Professor Lipman advocates aggressive tax planning to minimize the AGI. "Think about your income level. Look at [deductions] you can manage," she explains. For example, taxpayers "who own rental property and who itemize their deductions can opt to pay the spring 2014 property tax installment now."

Maximize deductions. The key to reducing AGI is to increase deductions.

"Many business deductions and credits go unclaimed every year," notes Seither. "If you’ve incurred new or additional expenses in 2013, explore your deduction opportunities, such as writing off vehicle expenses or meals and entertainment. If you’ve hired certain kinds of employees or have added energy-efficient items to your home or business, you may be able to claim tax credits on this year’s income."

Most taxpayers should consider the following options for maximizing deductions:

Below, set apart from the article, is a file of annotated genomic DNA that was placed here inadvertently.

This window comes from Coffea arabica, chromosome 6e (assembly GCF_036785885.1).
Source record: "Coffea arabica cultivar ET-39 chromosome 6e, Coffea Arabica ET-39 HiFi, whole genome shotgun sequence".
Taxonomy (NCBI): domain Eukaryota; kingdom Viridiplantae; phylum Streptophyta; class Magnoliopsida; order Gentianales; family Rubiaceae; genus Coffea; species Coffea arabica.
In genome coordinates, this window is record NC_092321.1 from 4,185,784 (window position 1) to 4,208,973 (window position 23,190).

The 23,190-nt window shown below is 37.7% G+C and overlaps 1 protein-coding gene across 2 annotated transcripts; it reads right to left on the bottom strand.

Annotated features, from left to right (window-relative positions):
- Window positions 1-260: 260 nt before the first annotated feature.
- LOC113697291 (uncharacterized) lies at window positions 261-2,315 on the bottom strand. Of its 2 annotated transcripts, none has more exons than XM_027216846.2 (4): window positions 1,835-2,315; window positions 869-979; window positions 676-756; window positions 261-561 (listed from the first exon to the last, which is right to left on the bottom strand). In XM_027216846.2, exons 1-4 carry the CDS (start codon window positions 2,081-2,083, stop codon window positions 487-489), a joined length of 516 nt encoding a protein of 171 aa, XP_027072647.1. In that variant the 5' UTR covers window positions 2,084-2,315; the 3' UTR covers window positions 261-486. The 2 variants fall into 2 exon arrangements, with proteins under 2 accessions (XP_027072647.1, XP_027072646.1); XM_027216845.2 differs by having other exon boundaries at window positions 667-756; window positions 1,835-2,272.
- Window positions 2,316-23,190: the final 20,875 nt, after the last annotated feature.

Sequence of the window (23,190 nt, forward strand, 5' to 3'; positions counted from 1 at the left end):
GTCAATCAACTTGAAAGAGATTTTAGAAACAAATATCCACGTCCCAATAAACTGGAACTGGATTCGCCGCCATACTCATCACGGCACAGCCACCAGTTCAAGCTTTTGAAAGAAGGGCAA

• Contribute to a tax-deductible IRA, 401(k) or defined-benefit retirement plan
  • Realize capital losses up to the amount of realized gains, plus $3,000
  • Favor tax-free Roth IRA income over taxable retirement payouts
  • Have tax-free municipal bond income
  • Deduct moving and job search expenses
  • Contribute up to $3,250 ($6,450 family) to a health-savings account
  • Make charitable contributions with appreciated assets rather than selling and giving the cash
  • Do an AMT check - which might be lower for you than previously
  • Take investment losses - but be alert to the wash-sale rule if you plan to buy back the losing asset
  • Maximize medical, dental and miscellaneous deductions. A long list of qualifying items is available in IRS Publication 502
  • Use expiring tax breaks like charitable rollovers for people 70 ½ and above; the state sales tax deduction in lieu of a state income tax deduction; the Section 179 expense deductions available to small businesses, and the $4,000 tuition and fees deduction. Click here to download the full list of expiring tax provisions.